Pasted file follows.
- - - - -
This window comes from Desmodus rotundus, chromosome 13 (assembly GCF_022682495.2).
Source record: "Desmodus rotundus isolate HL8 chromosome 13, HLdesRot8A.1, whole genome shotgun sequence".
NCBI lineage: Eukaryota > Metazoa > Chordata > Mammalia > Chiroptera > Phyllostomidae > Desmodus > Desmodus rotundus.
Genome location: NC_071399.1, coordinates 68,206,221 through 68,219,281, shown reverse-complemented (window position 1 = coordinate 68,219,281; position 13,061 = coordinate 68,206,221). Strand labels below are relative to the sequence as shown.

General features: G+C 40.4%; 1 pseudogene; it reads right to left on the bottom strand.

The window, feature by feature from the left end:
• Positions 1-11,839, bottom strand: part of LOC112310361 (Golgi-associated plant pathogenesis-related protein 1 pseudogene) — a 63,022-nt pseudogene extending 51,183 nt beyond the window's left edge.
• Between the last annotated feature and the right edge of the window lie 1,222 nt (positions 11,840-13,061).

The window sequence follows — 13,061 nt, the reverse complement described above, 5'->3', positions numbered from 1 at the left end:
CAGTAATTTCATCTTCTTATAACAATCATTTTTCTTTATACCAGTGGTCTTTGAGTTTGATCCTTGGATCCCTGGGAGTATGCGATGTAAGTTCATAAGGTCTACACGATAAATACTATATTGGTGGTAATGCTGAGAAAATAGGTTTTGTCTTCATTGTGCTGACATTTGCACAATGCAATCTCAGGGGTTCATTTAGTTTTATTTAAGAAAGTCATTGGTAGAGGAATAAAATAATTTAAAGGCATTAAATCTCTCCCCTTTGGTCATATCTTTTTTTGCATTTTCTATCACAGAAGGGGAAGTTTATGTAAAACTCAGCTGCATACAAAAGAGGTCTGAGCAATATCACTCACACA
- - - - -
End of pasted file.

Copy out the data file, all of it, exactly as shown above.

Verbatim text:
This window comes from Desmodus rotundus, chromosome 13 (assembly GCF_022682495.2).
Source record: "Desmodus rotundus isolate HL8 chromosome 13, HLdesRot8A.1, whole genome shotgun sequence".
NCBI lineage: Eukaryota > Metazoa > Chordata > Mammalia > Chiroptera > Phyllostomidae > Desmodus > Desmodus rotundus.
Genome location: NC_071399.1, coordinates 68,206,221 through 68,219,281, shown reverse-complemented (window position 1 = coordinate 68,219,281; position 13,061 = coordinate 68,206,221). Strand labels below are relative to the sequence as shown.

General features: G+C 40.4%; 1 pseudogene; it reads right to left on the bottom strand.

The window, feature by feature from the left end:
• Positions 1-11,839, bottom strand: part of LOC112310361 (Golgi-associated plant pathogenesis-related protein 1 pseudogene) — a 63,022-nt pseudogene extending 51,183 nt beyond the window's left edge.
• Between the last annotated feature and the right edge of the window lie 1,222 nt (positions 11,840-13,061).

The window sequence follows — 13,061 nt, the reverse complement described above, 5'->3', positions numbered from 1 at the left end:
CAGTAATTTCATCTTCTTATAACAATCATTTTTCTTTATACCAGTGGTCTTTGAGTTTGATCCTTGGATCCCTGGGAGTATGCGATGTAAGTTCATAAGGTCTACACGATAAATACTATATTGGTGGTAATGCTGAGAAAATAGGTTTTGTCTTCATTGTGCTGACATTTGCACAATGCAATCTCAGGGGTTCATTTAGTTTTATTTAAGAAAGTCATTGGTAGAGGAATAAAATAATTTAAAGGCATTAAATCTCTCCCCTTTGGTCATATCTTTTTTTGCATTTTCTATCACAGAAGGGGAAGTTTATGTAAAACTCAGCTGCATACAAAAGAGGTCTGAGCAATATCACTCACACA